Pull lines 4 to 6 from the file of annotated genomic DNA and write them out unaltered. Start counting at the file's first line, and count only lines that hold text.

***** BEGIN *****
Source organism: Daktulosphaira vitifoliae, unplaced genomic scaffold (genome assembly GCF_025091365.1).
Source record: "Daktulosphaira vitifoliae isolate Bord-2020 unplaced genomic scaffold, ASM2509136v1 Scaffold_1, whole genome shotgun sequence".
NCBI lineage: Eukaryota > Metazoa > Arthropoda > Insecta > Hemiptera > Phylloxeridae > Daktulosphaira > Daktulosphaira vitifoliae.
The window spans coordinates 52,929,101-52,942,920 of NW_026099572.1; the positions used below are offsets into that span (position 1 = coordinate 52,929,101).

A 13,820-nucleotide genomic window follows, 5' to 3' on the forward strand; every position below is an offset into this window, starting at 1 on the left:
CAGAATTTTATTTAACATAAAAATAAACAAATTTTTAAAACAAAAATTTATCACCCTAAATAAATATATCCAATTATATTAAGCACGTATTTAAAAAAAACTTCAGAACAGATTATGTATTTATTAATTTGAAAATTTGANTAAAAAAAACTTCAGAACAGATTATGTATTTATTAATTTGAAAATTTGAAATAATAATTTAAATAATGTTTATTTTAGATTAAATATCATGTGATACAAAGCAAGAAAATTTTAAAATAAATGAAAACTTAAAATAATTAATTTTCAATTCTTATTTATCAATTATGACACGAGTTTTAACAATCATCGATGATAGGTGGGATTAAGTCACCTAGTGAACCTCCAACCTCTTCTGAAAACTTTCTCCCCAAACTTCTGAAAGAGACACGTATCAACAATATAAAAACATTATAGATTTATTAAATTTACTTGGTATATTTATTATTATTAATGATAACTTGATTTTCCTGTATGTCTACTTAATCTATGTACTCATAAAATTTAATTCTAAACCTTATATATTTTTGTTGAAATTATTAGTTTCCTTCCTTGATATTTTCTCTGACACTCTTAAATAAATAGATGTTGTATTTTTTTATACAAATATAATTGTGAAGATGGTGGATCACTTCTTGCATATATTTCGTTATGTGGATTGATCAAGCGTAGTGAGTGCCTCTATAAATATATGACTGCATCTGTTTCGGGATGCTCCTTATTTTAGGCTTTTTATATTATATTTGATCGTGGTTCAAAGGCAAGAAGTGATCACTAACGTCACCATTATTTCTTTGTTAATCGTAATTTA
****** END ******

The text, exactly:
The window spans coordinates 52,929,101-52,942,920 of NW_026099572.1; the positions used below are offsets into that span (position 1 = coordinate 52,929,101).

A 13,820-nucleotide genomic window follows, 5' to 3' on the forward strand; every position below is an offset into this window, starting at 1 on the left:
CAGAATTTTATTTAACATAAAAATAAACAAATTTTTAAAACAAAAATTTATCACCCTAAATAAATATATCCAATTATATTAAGCACGTATTTAAAAAAAACTTCAGAACAGATTATGTATTTATTAATTTGAAAATTTGANTAAAAAAAACTTCAGAACAGATTATGTATTTATTAATTTGAAAATTTGAAATAATAATTTAAATAATGTTTATTTTAGATTAAATATCATGTGATACAAAGCAAGAAAATTTTAAAATAAATGAAAACTTAAAATAATTAATTTTCAATTCTTATTTATCAATTATGACACGAGTTTTAACAATCATCGATGATAGGTGGGATTAAGTCACCTAGTGAACCTCCAACCTCTTCTGAAAACTTTCTCCCCAAACTTCTGAAAGAGACACGTATCAACAATATAAAAACATTATAGATTTATTAAATTTACTTGGTATATTTATTATTATTAATGATAACTTGATTTTCCTGTATGTCTACTTAATCTATGTACTCATAAAATTTAATTCTAAACCTTATATATTTTTGTTGAAATTATTAGTTTCCTTCCTTGATATTTTCTCTGACACTCTTAAATAAATAGATGTTGTATTTTTTTATACAAATATAATTGTGAAGATGGTGGATCACTTCTTGCATATATTTCGTTATGTGGATTGATCAAGCGTAGTGAGTGCCTCTATAAATATATGACTGCATCTGTTTCGGGATGCTCCTTATTTTAGGCTTTTTATATTATATTTGATCGTGGTTCAAAGGCAAGAAGTGATCACTAACGTCACCATTATTTCTTTGTTAATCGTAATTTA